In Judaism there is a practice of taking a small roll of parchment and placing it inside a container and affixing it to doorposts. They parchment and container are called mezuzot and the practice comes an instruction found in the book of Deuteronomy in the Bible which reads, “You shall love the Lord your God with all your heart and with all your soul and with all your might. These words which I am commanding you today shall be on your heart…You shall write them on the doorposts of your house and on your gates.”

According to author Lauren Winner in her book, Mudhouse Sabbath, “these are the boxes you see on the doors outside Jewish houses. You’ll find them inside, too, on the doorposts to any room in which people live.”

There are many reasons for hanging mezuzot, not the least of course being because it is a commandment. However, these doorpost offerings also serve as markers of heritage and history, a reminder of who one is, from where one comes, and what is deeply valued, clung to, depended upon. You walk in and you walk out and you remember exactly what your life is supposed to be about.

On Valentine’s Day this year I bought my husband a small wooden sign that reads, “Life is good.” It happens to be something he says a lot and I like the sentiment. It’s short, simple, and gets right to the heart of what we both ultimately desire to hold true. It was a great find and deeply appreciated by him.
Without my knowledge of his plans, he chose to hang the sign on the inside of an eave facing the front door, visible when you walk out. When we depart our hallowed halls of home, our sanctuary and safety net, and move out into the world that may or may not abide by the sign’s saying, it is the last message we read and this small sign brings me a measure of confidence.

It has become important to me, this little talisman of hope. It may not be as dire as a piece of paper with ancient holy words rolled into a sacred holder and nailed to a doorpost, a commandment to obey and a tradition long honored; but it steadies me in a way before heading out into the world. It is my mantra, grounding me, centering me as I leave what I have created and ordered and enter into that which is ordered and created by others.

Life is good. Simple. Truthful. The value I wish to uphold as I come and go, as I leave and return. Believing this, honoring this, trusting this, it is how I want to begin and end every day.

Thursday, February 10, 2011

Finding Pie Town

Finding Pie Town

About fifteen years ago when we were dreaming of moving to New Mexico from North Carolina, my husband and I were traveling through the southwestern part of the United States. Along one of our travels, from Albuquerque to Phoenix, we stopped in a little settlement known as Pie Town. I remember thinking what a quaint and funny name of a town. As we drove through Pie Town, we noticed a small restaurant and decided to stop and, with a name like Pie Town, have some pie. Imagine our surprise when we are told there is no pie. “No pie in Pie Town?” I thought and that notion stayed with me.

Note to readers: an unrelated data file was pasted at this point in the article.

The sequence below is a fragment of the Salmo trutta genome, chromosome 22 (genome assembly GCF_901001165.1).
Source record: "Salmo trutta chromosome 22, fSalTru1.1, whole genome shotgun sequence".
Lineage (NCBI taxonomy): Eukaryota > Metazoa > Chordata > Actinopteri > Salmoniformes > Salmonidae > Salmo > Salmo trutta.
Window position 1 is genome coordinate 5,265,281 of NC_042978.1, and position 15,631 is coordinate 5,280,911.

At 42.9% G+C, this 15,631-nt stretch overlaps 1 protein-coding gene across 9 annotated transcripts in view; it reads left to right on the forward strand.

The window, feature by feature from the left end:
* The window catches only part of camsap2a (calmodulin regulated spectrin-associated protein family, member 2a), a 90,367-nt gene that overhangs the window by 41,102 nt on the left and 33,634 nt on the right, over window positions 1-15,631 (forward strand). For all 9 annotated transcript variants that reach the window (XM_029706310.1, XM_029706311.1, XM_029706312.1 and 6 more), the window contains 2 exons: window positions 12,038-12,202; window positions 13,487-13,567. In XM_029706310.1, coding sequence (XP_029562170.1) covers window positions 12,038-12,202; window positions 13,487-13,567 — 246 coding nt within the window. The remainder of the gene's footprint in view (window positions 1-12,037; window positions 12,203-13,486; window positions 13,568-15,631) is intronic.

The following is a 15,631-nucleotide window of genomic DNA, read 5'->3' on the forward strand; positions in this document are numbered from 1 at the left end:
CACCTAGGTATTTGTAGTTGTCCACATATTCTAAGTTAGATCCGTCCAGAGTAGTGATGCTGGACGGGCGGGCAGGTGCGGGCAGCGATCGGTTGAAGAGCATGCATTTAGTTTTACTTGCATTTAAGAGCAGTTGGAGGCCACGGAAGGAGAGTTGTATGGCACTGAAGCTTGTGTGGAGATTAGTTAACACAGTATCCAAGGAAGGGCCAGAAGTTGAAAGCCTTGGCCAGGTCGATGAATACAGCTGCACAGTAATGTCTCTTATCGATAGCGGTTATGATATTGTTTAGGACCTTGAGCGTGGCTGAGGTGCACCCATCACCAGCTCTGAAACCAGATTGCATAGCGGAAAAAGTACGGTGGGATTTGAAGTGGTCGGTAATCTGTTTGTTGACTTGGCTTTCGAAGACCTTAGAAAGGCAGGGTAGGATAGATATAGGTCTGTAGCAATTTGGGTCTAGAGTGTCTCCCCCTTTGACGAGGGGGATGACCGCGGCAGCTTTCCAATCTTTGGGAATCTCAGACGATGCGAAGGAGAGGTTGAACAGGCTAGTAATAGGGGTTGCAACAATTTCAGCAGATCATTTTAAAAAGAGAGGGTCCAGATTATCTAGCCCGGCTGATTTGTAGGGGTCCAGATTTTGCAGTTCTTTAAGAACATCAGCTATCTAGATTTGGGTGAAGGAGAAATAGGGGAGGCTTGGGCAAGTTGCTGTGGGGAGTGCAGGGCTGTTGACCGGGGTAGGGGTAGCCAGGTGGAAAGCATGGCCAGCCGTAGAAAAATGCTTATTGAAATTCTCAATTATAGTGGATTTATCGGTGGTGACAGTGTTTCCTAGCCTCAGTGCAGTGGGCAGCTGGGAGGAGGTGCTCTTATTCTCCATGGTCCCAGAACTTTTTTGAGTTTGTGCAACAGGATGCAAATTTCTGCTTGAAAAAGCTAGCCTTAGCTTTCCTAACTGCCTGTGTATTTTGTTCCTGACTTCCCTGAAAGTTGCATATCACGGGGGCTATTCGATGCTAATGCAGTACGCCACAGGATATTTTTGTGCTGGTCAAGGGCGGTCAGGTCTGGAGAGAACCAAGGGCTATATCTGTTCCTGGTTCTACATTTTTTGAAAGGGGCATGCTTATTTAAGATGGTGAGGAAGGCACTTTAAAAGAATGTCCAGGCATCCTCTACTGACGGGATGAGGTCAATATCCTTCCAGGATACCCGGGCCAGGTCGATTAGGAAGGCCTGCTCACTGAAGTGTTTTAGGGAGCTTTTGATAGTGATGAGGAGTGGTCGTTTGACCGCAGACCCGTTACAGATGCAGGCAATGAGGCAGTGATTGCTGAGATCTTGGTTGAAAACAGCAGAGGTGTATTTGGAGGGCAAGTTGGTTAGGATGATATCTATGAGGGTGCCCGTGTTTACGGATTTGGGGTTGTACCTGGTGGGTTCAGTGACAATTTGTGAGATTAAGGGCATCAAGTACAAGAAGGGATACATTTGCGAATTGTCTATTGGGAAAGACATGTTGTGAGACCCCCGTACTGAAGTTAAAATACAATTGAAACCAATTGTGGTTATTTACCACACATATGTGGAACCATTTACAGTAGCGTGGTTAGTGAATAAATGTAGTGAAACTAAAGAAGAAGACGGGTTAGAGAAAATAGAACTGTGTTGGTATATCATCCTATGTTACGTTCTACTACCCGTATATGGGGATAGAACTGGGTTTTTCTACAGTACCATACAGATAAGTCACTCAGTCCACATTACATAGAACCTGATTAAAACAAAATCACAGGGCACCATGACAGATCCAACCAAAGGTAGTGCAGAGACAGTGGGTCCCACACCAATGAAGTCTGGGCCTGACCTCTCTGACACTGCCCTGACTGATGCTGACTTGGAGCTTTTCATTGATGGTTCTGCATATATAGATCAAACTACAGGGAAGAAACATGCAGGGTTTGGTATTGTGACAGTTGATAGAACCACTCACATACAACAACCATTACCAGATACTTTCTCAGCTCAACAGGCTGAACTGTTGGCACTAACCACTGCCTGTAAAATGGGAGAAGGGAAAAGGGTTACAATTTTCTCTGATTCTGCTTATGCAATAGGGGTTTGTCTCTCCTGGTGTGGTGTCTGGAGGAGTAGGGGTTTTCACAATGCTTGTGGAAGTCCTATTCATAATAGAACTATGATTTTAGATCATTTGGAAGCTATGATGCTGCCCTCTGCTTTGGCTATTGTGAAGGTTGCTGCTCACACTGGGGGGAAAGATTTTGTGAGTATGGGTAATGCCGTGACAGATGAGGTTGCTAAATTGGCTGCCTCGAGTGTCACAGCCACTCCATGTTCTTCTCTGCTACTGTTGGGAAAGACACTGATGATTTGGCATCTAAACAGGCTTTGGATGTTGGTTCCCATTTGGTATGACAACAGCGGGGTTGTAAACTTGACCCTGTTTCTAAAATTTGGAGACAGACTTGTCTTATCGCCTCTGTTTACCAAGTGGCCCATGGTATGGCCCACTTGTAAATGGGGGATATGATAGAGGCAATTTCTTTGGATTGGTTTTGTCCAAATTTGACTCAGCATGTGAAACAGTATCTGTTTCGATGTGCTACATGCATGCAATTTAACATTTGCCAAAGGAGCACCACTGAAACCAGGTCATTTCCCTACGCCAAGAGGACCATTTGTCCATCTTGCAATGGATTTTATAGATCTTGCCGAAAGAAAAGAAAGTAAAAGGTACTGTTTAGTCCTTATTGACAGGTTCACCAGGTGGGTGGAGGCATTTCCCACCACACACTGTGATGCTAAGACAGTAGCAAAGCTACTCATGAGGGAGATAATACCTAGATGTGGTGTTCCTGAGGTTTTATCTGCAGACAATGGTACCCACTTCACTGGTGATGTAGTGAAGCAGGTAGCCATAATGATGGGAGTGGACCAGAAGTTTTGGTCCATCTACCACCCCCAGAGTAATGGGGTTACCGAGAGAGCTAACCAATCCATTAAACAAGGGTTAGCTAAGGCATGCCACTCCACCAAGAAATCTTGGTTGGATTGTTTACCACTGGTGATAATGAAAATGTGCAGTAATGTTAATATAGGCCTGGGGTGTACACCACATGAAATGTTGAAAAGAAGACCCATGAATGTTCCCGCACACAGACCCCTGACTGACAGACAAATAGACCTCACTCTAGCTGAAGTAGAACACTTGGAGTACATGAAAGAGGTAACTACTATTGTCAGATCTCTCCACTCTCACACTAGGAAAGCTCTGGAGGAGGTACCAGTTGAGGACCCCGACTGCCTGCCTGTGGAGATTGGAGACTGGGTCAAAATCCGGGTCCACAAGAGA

People have often asked how I get an idea for a story, what interests me, how do I start. And the answer is something like the situation of finding no pie in Pie Town. I began to think about how often names of places or ascribed roles for people lend others to make assumptions. We assume a small town will be welcoming and easy for newcomers to integrate. We assume a church will be a safe place, a loving and warm place. We assume mothers will be present for their children and children won’t die. Once you think about it, life is rarely what we expect. People behave in ways we never could have guessed and life is certainly full of surprises.

Having served as a pastor of several churches, I am often intrigued by what church members think about themselves. Most people in church will proudly announce about themselves that they are a “loving” place, a “welcoming and hospitable” place. And yet, in my experience, this is not always the case. Yes, churches can be quite welcoming and hospitable to the longtime members, the families that are connected to the area, the children who grew up in the church. But for newcomers, churches can often feel alienating and cold. As communities, as churches, as towns, as people, we are often not what we appear and we are not always as good as we think we are. It was this notion of irony that interested me when I began this story.

Now, many years after my first visit to Pie Town, I have discovered that there is a place that serves pie. The Pie-O-Neer CafĂ© has been open for more than ten years and has become quite successful. The owner, Kathy Knapp has found a great place for herself in Pie Town and I’m happy to include a recipe from the Pie-O-Neer with a few other regional recipes at the end of the book. I hope you will enjoy! And if you’re in the neighborhood of Pie Town, New Mexico, please stop by and have a slice. Tell them I sent you!